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Fettuccine with italian sausage and leeks

  • 30 minutes
  • Medium
  • First Courses
Leeks and sausage are two common ingredients in rustic, Italian cooking and make this recipe satisfying and very flavorful.

Ingredients: Per 6 servings

  • 2 tablespoons extra virgin olive oil
  • 1 lb pork sausage
  • 2 leeks, thinly sliced
  • ½ cup white wine
  • 1 tablespoon butter
  • salt to taste
  • black pepper to taste
  • 1 lb fettuccine
  • 1 ¾ oz grated Parmigiano Reggiano cheese
  • 2 tablespoons parsley, chopped

Preparation:

Bring a large pot of water to a boil.
Remove casing from sausage and brown in a large skillet with the oil.

Add leeks: cook for three minutes and deglaze with white wine. Cook until liquid reduces by half. Season with salt and black pepper; simmer 1 minute.

Cook pasta according to package directions but drain 3 minutes prior the end. Add to skillet with 2 cups of cooking water and toss with the sauce.

Add butter and mix well.
Sprinkle with grated Parmigiano Reggiano cheese and garnish with parsley before serving.

Food History

The leek is a fairly close relative of the onion, even though it has a more delicate flavor. Leeks are one of the few ingredients that were considered a fundamental source of nutrition during periods of famine of the Middle Ages. Leeks have been consumed since ancient times: even if we do not have the exact date of when they discovered, there is no doubt that they were cultivated already 4,000 years ago along the banks of the Nile, as illustrated in the hieroglyphics inside the pyramids.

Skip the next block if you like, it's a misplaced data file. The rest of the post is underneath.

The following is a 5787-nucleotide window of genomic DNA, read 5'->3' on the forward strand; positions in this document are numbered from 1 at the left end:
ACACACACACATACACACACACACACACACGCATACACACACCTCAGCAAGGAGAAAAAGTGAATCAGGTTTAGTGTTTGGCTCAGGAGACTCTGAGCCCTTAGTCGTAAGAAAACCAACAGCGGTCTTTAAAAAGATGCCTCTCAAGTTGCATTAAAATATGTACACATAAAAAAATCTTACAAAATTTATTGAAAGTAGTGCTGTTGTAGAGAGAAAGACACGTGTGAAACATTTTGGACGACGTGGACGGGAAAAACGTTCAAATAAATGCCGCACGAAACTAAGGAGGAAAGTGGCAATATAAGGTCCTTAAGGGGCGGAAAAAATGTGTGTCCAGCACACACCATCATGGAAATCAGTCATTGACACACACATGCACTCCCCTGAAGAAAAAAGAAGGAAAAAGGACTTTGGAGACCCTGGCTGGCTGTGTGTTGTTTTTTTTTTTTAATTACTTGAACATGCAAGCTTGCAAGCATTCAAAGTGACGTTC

Even the workers who built the giant buildings ate, among other things, leeks and onions.
From the Nile Valley, leeks spread to the Mediterranean coasts, becoming extremely popular in ancient Rome, where the Roman Emperor Nero was given the nickname “il porrofago” (or leek eater) for his habit of eating a lot of leeks to clear his voice.

Did you know that...

According to an ancient legend, on the eve of a battle against the Saxons, Saint David advised the Welsh to wear leeks on their hats to make them stand out from their enemies? After a grand victory, the leeks became one of the symbols of the Welsh, who wore hats with leeks on Saint David’s Day.

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